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Legal Quines’ online family law videos reaching new audiences

We’ve all found ourselves down the social media rabbit hole. A quick visit to see what’s new on your timeline and soon you’re scrolling away. Before you know it, you’ve watched multiple videos about home improvements, cute cats and air fryers.

These videos appear based on what the platform thinks you want to see, using algorithms. If you ‘engage’ by watching something for more than a few seconds (typically, videos that engage us are less than 60 seconds long), chances are you’ll see videos by that creator (or on a similar theme) next time you log on.
This social scrolling is how my colleagues and I came across The Legal Queen. She’s an English solicitor providing short video clips on family law issues, and over Instagram, Facebook, and Tik Tok, she has nearly a million followers.

Many questions she answered were very similar to those we are asked by clients about family law issues.
We thought this was an excellent way to engage with potential clients and answer these very familiar questions – so The Legal Quines was born.

For those not from North-east Scotland, ‘quine’ is Doric for girl/woman/female. We hoped it would translate across Scotland and on the whole, people seem to get it.

Through short videos, where someone pops their head in the door and asks a colleague a question, we communicate clear messages about family law matters.

Legal quines

Why? The videos are easily digestible and hopefully can reach new audiences, showing people that Balfour+Manson understands the issues that matter to them at challenging times in their lives.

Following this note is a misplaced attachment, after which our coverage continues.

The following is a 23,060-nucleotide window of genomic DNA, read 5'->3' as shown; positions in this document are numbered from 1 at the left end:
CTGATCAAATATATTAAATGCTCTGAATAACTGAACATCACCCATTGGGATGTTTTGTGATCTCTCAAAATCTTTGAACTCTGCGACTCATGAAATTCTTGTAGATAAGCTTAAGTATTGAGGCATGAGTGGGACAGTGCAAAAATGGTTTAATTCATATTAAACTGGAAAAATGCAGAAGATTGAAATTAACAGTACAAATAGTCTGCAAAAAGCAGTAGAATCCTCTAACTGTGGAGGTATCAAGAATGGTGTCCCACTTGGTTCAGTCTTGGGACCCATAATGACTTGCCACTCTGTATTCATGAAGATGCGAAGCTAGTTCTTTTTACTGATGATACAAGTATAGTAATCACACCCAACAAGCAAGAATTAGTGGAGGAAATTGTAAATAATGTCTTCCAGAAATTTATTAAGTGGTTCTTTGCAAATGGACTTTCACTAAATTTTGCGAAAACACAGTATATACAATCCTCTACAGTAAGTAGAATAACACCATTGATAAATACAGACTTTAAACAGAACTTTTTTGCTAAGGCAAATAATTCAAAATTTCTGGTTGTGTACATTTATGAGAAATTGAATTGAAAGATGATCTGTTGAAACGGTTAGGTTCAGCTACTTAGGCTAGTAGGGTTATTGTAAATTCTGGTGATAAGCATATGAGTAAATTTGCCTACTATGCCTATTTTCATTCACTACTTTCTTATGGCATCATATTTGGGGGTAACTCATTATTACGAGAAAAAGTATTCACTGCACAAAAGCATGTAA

The videos make us ‘real’ and relatable. We’re human beings as well as lawyers, real-life three-dimensional women who someone with a family law issue could imagine talking to.

The short clips are also easily shareable; one of the most common ways people are engaging with us is to share videos with their friends.

We monitor levels of engagement to ensure we’re not just shouting into the void. Analytics tell us which videos people are engaging with most, so we can tailor future posts. We can get an idea of the geographical location of viewers, whether they are mainly male/female and their age group.

Sometimes the analytics surprise us. I regarded TikTok as a young person’s platform; until I started using it for Legal Quines, I hadn’t a clue what it was or how to work it. However, the stats suggest an older audience is engaging with us on TikTok than Instagram.

It’s not all straightforward. We decided to post four videos a week to have an impact – and creating and editing videos takes time and attention.

And although this is a more personal way of communicating, it has to be accurate. The information is out there for all to see and any errors will, quite rightly, be pounced upon, affecting any credibility The Legal Quines have built up.

We also need to be careful with terminology. Clients might refer to a former partner as their husband, wife, or ‘ex’, yet exactly the same terminology can annoy other people. There are real sensitivities, which we have to respect, so we try to use neutral terms like ‘spouse’ and ‘my child’s other parent’.

We’re learning as we go, but it’s been fun so far and we are definitely engaging with a wider group of people. One of our Quines has been spotted in public, so someone is taking notice!

You can follow The Legal Quines on:
Instagram – @thelegalquines
Facebook – @thelegalquines
Tik Tok – @thelegalquines

This article appeared in The Scotsman on Monday 12th June 2023